Digital Storm Goes Micro STX With Project Spark

LAS VEGAS, NV -- Digital Storm unveiled a new small form factor (SFF) gaming system called Project Spark that leverages a micro STX motherboard and MXM graphics cards to achieve its impressively tiny footprint.

The Digital Storm Project Spark is no larger than a vase (we photographed it with a pair of headphones for scale), measuring in at only 6 x 4 x 12 inches. Tempered glass panels expose the left and right side’s interior to display the motherboard and storage, respectively. The black aluminum chassis gives it a sleek look, and remote-controlled RGB LED interior lighting adds a definitive "wow" factor.

The Spark may be tiny, but it packs a performance punch with a micro STX ASRock (Intel Z370 chipset) motherboard. Final specs are yet to be determined, but the unit Digital Storm had in its CES suite has an Intel Core i7-8700K processor, 32GB (2 x 16GB) of DDR4-SODIMM memory, and a Nvidia GeForce GTX 1080 8GB GDDR5X MXM graphics card. It supports up to three M.2 2880 storage devices (SATA or PCIe NVMe) and can also be equipped with up to two 2.5” SATA HDDs or SSDs. (We know that you'll be able to configure the Spark with a GTX 1060, too.)

We sussed out several additional features during our meeting with Digital Storm at CES. The Spark has some kind of gigabit Ethernet connectivity (judging by its RJ45 port), and we spied a wireless networking module above the three M.2 storage slots. Along with the antennas on the back panel, we can presume that it has 802.11ac Wi-Fi connectivity.

There are four USB 3.0 ports (they're blue) on the rear panel, in addition to two USB ports on the right side panel (next to the windowed storage), but we can’t confirm the revisions of the front USB ports (but we'd guess that it's USB 2.0 from the non-blue ports). Display output is limited to HDMI, mini-DisplayPort, and DisplayPort, the revisions of which remains unknown. Digital Storm also stated that the external AC adapter draws 320W of power, which gives the Spark enough juice to handle the combination of an i7-8700K and GTX 1080.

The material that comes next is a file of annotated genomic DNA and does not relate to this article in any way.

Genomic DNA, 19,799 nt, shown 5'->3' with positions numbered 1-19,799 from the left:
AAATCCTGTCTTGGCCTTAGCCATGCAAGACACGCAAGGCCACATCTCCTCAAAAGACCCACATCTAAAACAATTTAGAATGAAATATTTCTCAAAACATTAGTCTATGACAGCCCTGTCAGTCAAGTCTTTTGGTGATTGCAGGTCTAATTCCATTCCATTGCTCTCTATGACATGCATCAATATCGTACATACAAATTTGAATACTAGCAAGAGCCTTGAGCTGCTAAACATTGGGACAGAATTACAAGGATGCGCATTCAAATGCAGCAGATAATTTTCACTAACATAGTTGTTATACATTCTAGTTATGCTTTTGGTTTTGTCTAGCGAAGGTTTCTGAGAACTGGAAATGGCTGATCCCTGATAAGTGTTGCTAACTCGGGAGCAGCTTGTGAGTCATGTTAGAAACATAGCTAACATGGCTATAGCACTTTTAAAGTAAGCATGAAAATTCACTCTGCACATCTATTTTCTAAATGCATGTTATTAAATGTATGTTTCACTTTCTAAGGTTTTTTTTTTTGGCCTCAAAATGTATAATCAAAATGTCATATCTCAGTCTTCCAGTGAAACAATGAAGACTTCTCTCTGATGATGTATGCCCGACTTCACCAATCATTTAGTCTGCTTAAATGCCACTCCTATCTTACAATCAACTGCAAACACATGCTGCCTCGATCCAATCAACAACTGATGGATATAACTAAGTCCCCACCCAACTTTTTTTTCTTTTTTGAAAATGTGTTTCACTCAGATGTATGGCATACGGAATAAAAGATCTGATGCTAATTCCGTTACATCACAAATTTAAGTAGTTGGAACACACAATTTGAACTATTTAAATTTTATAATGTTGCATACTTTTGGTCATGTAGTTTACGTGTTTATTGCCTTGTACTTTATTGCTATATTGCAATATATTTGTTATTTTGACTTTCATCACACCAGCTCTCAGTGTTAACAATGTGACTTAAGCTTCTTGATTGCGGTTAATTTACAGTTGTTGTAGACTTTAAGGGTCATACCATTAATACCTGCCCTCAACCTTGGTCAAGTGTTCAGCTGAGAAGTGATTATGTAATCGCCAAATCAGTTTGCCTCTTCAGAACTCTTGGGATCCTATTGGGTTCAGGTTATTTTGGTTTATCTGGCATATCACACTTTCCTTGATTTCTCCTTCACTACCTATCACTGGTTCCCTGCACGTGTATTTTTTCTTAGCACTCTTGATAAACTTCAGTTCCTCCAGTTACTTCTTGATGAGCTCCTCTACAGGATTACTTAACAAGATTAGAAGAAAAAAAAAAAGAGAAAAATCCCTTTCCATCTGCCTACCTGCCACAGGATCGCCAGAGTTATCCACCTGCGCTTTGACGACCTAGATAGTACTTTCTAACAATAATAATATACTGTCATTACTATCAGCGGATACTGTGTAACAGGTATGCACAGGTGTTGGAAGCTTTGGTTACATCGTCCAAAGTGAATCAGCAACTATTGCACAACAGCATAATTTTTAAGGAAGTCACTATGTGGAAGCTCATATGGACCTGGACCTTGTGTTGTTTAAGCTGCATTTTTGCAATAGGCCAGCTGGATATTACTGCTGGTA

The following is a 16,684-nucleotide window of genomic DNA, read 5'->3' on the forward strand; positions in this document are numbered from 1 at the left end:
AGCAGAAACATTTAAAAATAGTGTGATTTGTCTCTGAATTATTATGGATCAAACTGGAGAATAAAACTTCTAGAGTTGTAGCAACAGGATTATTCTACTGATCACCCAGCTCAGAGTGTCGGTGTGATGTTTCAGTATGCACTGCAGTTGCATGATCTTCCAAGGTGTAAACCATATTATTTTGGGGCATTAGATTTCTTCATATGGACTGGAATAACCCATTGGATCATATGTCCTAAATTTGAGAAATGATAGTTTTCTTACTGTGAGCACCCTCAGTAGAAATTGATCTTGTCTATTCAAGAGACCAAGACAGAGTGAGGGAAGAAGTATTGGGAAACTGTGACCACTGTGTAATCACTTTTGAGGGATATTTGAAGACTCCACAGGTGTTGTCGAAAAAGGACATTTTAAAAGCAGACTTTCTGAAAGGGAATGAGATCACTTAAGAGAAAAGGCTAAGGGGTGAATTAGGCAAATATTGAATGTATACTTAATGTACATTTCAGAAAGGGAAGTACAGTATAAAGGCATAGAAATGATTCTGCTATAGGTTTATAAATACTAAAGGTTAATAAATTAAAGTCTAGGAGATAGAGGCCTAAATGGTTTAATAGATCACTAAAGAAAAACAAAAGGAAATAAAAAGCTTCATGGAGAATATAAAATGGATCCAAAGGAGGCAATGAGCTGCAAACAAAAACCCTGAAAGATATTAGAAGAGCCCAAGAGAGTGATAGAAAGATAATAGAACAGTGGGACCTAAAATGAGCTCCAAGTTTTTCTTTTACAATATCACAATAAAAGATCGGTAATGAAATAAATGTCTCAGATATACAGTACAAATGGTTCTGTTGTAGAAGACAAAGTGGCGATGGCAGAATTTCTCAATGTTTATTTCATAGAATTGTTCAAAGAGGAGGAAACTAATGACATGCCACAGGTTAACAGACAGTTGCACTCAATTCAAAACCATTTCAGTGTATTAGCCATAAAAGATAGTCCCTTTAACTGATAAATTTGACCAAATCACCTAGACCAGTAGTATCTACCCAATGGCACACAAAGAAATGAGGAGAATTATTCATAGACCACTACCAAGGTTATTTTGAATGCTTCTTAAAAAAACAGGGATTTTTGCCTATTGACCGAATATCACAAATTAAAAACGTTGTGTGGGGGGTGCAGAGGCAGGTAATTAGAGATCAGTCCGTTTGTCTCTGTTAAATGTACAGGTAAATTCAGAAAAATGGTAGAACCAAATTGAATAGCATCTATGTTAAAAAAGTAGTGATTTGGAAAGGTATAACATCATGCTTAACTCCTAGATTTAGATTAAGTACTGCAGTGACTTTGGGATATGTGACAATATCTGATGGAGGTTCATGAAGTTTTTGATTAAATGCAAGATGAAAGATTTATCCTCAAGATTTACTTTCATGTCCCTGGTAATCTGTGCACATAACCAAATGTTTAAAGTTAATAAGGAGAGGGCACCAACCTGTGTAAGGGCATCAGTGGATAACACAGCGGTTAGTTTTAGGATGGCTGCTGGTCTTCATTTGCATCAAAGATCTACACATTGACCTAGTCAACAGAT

The Spark’s customization options don’t stop at the hardware level – the Digital Storm SFF gaming rig can be configured with custom hardline open-loop liquid cooling for both the CPU and GPU, with a 120mm radiator (which resides on the top panel), something not often (if ever) found in a device this small. You can also opt for a custom paint job.

Spark is no longer a "project," with Digital Storm stating that we should see the system in Q2 of this year, starting at $1,299 (with a GTX 1060 inside).

Digital Storm Project Spark Custom Mini PC
Derek Forrest
Derek Forrest is a Contributing Writer for Tom's Hardware US. He writes hardware news and reviews gaming desktops and laptops.
  • studmoose
    From what I gather from the other Digital Storm products, the use of the i7-8700K will support overclocking. DS offers overclocking for both the CPU and their graphic cards, with their own optional software tool. Also, these systems can be upgraded, unlike the Hades Canyon, which prevents overclocking and upgrades to base components.

    The problem is, from a price point, DS has so many custom options, that the price can jump very quickly. For example: One of the options is the plumbing. You can go clear flexible tubes with clear or colored coolant (several color choices), solid-colored flexible tubes (such as black, white, red, blue, green), hardened clear tubes with clear or colored coolant, illuminated as further option, or chromed copper tubing. The coolant doesn't affect the price, but there are jumps between flexible, clear rigid, rigid illuminated and copper offerings. Price also changes if you just want the CPU liquid cooled or if you also want the GPU liquid cooled as well.

    There are so many options with DS products, a trip to their website will make others pale in comparison. I was blown away by the number of ways their machines can be customized from the seller.
  • alextheblue
    20581377 said:
    From what I gather from the other Digital Storm products, the use of the i7-8700K will support overclocking.
    In this particular case, I wouldn't get too excited about the overclocking possibilities. Well, unless you are already deaf... think a 6000RPM Delta fan will fit?